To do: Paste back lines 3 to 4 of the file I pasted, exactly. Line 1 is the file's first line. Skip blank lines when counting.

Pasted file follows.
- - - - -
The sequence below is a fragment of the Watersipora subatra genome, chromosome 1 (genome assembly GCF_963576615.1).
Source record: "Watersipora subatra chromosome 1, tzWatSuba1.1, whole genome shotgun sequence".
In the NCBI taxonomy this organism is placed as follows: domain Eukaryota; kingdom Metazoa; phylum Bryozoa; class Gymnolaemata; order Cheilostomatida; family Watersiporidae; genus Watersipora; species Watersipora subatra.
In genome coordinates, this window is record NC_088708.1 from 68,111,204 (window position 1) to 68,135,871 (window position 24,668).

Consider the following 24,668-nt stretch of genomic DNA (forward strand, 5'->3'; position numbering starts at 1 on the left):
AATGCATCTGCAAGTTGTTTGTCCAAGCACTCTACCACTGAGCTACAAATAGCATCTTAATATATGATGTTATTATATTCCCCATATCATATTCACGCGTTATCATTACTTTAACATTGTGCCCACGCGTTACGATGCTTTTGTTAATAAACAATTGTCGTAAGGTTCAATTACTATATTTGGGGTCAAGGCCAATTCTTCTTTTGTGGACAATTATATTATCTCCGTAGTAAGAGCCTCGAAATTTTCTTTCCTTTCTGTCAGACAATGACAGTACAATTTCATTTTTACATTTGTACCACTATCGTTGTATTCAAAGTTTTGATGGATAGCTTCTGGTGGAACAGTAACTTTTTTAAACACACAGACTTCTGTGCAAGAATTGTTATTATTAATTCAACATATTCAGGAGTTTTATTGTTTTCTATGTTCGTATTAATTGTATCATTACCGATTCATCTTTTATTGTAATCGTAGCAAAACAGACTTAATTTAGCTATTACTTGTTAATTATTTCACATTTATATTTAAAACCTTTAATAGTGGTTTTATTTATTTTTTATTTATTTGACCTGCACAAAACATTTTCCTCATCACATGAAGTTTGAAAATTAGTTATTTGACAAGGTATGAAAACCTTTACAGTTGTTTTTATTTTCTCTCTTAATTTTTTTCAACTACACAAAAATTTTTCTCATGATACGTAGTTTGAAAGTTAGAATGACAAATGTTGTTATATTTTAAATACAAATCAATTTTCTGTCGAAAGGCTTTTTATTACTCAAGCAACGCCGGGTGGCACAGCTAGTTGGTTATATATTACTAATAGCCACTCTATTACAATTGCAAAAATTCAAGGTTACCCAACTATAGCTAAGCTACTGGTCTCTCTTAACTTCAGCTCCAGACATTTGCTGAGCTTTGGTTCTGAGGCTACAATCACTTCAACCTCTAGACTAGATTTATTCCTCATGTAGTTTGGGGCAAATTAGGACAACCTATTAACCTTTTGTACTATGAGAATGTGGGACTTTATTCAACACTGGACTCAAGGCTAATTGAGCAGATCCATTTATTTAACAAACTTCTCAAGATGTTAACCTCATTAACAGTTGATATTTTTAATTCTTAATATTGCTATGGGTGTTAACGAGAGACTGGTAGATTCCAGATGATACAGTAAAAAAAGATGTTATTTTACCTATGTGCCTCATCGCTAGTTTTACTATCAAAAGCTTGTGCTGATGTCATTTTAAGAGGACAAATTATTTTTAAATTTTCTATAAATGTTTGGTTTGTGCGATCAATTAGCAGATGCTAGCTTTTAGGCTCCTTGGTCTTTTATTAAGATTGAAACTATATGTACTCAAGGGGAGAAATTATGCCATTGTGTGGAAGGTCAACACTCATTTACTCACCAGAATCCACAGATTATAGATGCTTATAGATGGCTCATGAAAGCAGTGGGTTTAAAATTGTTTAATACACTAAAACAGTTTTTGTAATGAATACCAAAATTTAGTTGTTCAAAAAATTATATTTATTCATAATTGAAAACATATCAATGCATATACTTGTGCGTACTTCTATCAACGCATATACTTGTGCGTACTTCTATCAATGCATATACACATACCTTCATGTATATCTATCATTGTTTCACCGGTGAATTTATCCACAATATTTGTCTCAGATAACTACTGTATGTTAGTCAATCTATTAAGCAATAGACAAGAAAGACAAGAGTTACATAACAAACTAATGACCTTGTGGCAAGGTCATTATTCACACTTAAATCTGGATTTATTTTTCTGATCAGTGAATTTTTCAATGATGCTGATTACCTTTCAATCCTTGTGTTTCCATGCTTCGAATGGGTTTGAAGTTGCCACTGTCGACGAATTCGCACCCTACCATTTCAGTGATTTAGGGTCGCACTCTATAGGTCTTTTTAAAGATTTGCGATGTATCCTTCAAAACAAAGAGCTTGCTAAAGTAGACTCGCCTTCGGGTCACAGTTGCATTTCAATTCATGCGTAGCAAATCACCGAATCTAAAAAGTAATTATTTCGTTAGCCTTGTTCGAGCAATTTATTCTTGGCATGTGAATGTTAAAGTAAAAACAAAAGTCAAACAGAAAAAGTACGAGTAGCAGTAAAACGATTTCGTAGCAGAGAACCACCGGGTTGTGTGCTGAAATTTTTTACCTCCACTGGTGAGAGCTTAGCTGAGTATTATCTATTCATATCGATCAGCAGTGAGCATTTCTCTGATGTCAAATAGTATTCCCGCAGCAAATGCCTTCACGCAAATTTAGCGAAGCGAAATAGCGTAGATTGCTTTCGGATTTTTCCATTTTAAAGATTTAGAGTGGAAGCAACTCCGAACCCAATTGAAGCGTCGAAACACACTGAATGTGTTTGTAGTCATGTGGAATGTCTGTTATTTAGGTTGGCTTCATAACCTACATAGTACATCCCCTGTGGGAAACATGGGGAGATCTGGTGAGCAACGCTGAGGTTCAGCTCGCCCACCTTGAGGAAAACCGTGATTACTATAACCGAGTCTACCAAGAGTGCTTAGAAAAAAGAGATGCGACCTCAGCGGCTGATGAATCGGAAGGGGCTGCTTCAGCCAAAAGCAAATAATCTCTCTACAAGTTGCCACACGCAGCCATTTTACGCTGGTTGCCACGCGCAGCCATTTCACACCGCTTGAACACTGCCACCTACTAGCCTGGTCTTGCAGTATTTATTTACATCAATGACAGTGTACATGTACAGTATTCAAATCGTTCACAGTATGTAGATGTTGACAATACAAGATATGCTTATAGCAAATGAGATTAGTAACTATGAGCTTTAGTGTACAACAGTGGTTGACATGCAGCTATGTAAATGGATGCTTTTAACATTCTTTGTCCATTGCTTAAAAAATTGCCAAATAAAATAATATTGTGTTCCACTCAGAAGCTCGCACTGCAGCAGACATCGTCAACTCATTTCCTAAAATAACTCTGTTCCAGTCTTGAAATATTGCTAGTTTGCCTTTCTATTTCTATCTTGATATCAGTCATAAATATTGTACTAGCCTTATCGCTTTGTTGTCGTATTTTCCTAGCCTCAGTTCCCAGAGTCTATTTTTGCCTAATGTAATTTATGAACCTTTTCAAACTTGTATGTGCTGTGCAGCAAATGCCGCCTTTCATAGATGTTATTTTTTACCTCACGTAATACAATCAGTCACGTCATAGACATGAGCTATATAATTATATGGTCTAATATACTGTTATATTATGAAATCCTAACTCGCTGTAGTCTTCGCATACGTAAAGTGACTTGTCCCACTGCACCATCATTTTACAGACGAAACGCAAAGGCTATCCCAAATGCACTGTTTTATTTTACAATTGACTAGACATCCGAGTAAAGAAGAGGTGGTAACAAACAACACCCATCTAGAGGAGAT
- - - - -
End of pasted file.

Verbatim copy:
In the NCBI taxonomy this organism is placed as follows: domain Eukaryota; kingdom Metazoa; phylum Bryozoa; class Gymnolaemata; order Cheilostomatida; family Watersiporidae; genus Watersipora; species Watersipora subatra.
In genome coordinates, this window is record NC_088708.1 from 68,111,204 (window position 1) to 68,135,871 (window position 24,668).